Gardening is a funny thing: the longer you do it the more you realise how every year is different and brings its own set of challenges.
I’ve known many years when wet and often cold weather in May has caused seedlings to rot and encouraged slugs and snails to thrive.
This year, on the other hand, a long, warm and dry spell has resulted in a seemingly endless quest to keep young plants watered. There was also an annoying cold snap towards the middle of the month when a late dose of frost caught me out, leaving emerging potato plants looking black and frazzled.
Beware the ‘Ice Saints’
In parts of Europe, the period between May 11 and 13 is referred to as the ‘The Ice Saints’, with gardeners taking steps to protect more tender plants until after the feasts of St Mamertus, St Pancras and St Servatius, when it’s safer to assume that the risk of plummeting temperatures has passed.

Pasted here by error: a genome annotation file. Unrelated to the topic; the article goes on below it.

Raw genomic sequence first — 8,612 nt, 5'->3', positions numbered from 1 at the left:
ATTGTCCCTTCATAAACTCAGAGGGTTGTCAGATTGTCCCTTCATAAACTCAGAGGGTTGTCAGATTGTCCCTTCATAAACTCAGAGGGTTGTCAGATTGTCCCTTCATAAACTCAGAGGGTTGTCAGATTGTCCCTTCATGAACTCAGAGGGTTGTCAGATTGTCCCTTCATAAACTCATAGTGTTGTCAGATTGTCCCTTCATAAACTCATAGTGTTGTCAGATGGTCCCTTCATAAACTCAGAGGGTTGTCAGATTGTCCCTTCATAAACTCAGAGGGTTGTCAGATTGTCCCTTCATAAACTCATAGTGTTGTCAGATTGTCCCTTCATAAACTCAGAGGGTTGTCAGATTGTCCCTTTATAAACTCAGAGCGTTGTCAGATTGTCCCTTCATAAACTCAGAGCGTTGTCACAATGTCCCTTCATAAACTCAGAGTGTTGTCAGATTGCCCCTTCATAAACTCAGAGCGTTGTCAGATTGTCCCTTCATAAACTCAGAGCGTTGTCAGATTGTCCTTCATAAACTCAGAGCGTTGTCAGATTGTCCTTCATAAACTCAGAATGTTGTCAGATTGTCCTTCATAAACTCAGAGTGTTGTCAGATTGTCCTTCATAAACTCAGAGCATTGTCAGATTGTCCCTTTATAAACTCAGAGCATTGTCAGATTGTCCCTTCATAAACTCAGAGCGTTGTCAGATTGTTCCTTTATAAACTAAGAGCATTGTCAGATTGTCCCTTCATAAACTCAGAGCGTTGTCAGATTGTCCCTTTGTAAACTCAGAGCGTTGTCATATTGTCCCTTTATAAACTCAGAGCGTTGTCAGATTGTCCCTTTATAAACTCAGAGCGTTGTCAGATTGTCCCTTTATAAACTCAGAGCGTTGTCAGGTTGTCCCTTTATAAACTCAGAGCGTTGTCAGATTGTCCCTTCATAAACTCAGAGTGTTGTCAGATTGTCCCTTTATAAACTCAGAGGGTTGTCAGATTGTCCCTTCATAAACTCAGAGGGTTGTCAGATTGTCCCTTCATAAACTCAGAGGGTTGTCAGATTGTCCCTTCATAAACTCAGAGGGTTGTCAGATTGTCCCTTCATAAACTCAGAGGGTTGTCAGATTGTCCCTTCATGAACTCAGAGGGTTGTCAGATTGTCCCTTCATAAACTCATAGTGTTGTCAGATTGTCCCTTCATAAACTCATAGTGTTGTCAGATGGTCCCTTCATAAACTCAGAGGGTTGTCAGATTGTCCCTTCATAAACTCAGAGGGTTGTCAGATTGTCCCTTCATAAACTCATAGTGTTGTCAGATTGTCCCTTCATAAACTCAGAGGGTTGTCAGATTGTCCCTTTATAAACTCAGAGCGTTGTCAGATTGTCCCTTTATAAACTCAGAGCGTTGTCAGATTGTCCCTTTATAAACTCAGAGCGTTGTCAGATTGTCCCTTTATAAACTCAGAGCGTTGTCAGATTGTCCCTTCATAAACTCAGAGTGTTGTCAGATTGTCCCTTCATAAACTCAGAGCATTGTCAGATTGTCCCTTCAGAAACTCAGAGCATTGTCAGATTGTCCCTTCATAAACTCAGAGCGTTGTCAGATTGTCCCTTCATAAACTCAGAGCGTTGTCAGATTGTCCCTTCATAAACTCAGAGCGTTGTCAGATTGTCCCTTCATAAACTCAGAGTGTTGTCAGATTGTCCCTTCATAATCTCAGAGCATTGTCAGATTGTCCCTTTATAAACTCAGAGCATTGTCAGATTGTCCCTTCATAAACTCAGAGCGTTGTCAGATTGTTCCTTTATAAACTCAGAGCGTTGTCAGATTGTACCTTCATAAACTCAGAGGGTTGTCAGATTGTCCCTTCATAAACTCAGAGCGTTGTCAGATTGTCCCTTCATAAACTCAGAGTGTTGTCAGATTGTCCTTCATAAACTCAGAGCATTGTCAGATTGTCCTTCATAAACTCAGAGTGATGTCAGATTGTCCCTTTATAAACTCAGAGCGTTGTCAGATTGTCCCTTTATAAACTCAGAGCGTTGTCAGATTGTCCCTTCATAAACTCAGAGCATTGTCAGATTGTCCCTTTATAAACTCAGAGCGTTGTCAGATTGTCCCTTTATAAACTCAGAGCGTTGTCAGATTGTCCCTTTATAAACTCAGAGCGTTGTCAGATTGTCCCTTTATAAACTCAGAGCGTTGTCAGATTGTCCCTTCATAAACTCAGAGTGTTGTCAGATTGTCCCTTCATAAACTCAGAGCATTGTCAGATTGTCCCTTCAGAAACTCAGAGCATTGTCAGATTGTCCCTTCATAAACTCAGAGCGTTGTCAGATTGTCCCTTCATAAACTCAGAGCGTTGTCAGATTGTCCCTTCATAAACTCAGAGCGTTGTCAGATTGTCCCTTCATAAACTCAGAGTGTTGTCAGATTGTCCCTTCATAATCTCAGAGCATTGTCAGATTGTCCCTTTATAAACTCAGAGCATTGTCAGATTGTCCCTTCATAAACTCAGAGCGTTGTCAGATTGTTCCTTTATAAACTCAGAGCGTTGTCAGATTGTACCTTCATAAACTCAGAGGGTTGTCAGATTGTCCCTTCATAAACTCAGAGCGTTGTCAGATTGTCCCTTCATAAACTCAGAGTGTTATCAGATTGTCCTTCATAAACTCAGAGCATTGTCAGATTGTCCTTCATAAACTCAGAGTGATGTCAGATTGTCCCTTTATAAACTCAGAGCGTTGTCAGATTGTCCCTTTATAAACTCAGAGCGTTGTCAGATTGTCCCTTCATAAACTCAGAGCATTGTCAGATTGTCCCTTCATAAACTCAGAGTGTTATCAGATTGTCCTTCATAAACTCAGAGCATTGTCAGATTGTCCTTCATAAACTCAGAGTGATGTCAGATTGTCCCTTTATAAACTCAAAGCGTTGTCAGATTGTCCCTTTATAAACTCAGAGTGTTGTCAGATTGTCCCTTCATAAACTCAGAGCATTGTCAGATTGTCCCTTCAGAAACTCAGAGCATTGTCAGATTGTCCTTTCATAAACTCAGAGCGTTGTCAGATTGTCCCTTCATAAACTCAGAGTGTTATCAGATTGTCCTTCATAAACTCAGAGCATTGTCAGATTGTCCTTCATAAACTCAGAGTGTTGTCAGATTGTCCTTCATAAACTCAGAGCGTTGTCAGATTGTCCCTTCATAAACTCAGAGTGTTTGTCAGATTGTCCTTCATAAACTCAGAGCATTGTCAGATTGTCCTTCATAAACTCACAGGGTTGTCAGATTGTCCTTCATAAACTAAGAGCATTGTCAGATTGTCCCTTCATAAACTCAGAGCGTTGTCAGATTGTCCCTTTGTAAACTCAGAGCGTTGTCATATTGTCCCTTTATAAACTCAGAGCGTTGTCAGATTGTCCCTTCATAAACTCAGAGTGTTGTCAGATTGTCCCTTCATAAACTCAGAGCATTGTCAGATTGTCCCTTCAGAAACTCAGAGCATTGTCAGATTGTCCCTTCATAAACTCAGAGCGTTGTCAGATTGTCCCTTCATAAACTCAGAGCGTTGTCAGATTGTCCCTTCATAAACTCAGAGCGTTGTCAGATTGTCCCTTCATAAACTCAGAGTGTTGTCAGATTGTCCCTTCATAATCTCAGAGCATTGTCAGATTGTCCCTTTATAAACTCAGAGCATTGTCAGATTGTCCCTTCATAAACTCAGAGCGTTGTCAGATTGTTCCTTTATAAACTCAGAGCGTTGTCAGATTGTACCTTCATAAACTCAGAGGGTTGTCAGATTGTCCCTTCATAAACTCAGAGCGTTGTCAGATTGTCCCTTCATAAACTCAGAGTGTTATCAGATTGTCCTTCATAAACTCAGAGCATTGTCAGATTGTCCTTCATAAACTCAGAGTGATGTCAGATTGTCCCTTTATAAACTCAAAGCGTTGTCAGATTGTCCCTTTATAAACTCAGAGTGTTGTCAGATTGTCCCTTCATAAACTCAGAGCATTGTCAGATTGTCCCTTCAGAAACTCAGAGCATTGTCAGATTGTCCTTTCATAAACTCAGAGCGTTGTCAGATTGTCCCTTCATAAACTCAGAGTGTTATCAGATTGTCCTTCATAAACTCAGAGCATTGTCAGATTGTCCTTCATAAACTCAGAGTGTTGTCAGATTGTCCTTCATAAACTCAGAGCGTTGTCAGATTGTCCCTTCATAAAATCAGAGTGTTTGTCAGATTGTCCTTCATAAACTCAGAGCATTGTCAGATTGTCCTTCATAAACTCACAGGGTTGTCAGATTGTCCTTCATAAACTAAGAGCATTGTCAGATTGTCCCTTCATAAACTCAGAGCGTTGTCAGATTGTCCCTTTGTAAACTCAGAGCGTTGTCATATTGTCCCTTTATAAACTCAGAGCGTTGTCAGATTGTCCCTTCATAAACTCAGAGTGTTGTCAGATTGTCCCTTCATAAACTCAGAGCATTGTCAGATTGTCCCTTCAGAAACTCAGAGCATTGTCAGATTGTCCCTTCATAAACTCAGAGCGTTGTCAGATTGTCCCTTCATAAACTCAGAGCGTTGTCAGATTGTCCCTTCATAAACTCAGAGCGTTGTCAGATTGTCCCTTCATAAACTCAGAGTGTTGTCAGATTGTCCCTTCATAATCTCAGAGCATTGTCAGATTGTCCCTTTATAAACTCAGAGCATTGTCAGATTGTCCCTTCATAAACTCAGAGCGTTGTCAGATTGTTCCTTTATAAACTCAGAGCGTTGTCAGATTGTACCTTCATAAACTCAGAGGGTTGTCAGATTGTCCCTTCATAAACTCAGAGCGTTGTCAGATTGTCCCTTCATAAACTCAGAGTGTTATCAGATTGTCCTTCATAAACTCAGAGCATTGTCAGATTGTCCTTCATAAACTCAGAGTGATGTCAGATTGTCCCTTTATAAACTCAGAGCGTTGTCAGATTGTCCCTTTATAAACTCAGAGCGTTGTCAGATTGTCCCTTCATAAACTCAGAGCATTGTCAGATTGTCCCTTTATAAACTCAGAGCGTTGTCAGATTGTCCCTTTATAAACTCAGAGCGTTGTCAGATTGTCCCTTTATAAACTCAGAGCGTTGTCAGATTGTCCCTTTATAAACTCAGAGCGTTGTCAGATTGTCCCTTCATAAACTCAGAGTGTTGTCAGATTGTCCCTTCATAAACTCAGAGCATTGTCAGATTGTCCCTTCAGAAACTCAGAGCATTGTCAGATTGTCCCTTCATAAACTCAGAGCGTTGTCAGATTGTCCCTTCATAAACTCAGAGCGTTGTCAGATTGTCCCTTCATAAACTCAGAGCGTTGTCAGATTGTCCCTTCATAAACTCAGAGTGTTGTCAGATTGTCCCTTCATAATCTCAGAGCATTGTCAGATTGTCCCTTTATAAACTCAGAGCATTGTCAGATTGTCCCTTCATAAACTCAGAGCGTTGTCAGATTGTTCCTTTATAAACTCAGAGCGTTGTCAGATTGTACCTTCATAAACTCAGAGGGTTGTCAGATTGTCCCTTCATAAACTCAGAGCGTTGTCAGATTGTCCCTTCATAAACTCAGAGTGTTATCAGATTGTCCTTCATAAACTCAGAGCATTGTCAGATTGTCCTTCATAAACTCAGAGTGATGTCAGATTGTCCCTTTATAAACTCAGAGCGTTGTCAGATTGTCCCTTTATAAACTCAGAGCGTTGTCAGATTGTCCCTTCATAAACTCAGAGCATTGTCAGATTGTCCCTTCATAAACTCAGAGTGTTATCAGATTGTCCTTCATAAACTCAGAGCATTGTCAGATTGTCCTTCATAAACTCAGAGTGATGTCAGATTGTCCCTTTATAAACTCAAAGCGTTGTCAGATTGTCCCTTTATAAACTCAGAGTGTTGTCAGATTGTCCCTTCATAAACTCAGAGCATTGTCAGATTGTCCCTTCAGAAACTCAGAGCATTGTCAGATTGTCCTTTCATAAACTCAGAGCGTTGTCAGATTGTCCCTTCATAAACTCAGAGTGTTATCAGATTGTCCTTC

Fortunately, potatoes are tough cookies and their green foliage quickly returned to the allotment as the days went on.
In a ‘normal year’, when rainfall levels are close to the annual average, watering this underground crop isn’t necessary, especially if they’ve been planted with plenty of moisture-retaining vegetable waste or homemade compost.
Over the last few weeks, however, there have been one or two days when I’ve given my tubers a helping hand, covering areas of freshly-watered soil with a good layer of grass cuttings or homemade compost to reduce the risk of surface evaporation. This mulch also helps to stop any light from reaching the young potatoes, preventing them from turning green.